Dear Abby: I am sick to death of hearing about people who have too many kids and the hardship it imposes. Common sense for the women is to use birth control, but why don’t men step up to the plate and have a vasectomy? I had one years ago and it has worked well for me.
I never hear it mentioned on talk shows or read it in any advice columns, including yours.
– Joseph in Las Vegas
Dear Joseph: I’m sure the word “vasectomy” has been used in previous Dear Abby columns, but I’m glad to remind my male readers. While I have never taken a poll on this subject, I’ll hazard a guess or two about why men are reluctant to have them:
One, they equate it with castration; two, they think at some point they might change their mind or their partner; and three, they’re afraid it will be painful. Drumroll: For any men out there who are worried that some tragedy might wipe out your family and you will have to start over, sperm can be banked for up to 20 years and used should the need arise.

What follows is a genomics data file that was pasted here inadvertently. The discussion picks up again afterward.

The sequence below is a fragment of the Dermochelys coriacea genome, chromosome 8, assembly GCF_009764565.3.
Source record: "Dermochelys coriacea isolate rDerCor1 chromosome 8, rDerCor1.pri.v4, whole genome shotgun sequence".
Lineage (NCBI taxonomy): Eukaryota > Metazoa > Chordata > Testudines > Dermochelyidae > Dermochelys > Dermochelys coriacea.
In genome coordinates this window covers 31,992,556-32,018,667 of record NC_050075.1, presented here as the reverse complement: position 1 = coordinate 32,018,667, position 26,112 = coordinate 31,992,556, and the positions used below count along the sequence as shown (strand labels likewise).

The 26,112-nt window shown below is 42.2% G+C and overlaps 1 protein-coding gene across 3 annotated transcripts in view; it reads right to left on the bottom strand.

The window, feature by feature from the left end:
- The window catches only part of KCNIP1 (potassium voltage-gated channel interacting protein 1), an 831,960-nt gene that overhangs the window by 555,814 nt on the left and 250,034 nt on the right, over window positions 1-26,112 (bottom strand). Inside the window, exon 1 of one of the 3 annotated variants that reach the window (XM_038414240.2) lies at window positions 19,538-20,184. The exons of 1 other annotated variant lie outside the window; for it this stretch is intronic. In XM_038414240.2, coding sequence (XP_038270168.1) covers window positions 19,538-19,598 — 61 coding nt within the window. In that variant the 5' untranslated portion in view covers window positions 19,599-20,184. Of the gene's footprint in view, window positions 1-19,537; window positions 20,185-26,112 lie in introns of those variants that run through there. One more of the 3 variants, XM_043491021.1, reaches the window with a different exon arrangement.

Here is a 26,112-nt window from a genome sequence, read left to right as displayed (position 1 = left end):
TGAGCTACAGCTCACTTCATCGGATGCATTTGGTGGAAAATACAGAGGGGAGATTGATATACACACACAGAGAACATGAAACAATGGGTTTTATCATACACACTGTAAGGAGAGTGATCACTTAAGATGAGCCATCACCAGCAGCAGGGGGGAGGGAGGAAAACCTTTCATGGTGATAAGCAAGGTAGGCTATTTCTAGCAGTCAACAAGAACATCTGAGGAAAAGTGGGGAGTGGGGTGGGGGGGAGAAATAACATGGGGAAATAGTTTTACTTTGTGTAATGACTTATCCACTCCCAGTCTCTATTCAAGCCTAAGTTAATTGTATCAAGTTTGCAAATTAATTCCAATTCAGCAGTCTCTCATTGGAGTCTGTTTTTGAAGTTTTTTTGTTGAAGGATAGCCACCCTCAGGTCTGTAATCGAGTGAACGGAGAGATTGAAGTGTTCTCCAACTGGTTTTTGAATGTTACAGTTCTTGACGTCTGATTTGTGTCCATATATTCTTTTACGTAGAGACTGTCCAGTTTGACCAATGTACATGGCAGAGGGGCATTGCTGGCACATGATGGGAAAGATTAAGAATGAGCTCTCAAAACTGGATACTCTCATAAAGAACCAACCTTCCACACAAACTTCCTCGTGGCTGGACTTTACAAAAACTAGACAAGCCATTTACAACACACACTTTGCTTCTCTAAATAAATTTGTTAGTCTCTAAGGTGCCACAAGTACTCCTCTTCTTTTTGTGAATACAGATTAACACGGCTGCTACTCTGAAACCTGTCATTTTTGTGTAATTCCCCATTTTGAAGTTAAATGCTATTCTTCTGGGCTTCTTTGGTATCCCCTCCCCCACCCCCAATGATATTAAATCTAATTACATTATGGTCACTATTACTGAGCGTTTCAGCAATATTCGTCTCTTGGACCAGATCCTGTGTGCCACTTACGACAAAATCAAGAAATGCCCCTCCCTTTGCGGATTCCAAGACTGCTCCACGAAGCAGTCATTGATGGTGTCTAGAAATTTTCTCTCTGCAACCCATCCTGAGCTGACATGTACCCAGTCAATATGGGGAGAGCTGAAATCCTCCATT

P.S. There are also more options open to women than the pill. These include IUDs and, if they’re sure they want to be finished with childbearing, tubal ligation.
Sloppy sleeping styles
Dear Abby: I raised three kids in a normal household, putting them to bed between two sheets. Now my two younger ones no longer sleep between sheets, but wrapped up in a blanket on a sheetless mattress. One of them has children, and is passing the habit on to them. The only thing I can conclude is that it’s laziness, and I’m wondering where I went wrong. Has anyone else encountered this?
– Taken Aback in Missouri
Dear Taken Aback: People have varying sleep “styles.” If, when your children lived with you, you taught them to launder their sheets and make their beds, then you didn’t go wrong. (One can only hope they wash those blankets regularly.)
If possible, invite your grandchildren for sleepovers so they can experience how the “other half” lives. You would be doing them a favor because children can’t learn what a parent hasn’t taught them.
Dear Abby: What does one say to casual acquaintances who stop by uninvited and with no prior phone call?
–Nancy in Aurora, Colo.
Dear Nancy: Let me tell you first what one DOESN’T say. It’s “Come in!” It is perfectly acceptable to explain that the person caught you in the middle of your housework or a project you need to finish and, please, in the future to call before dropping by so you can make some plans together.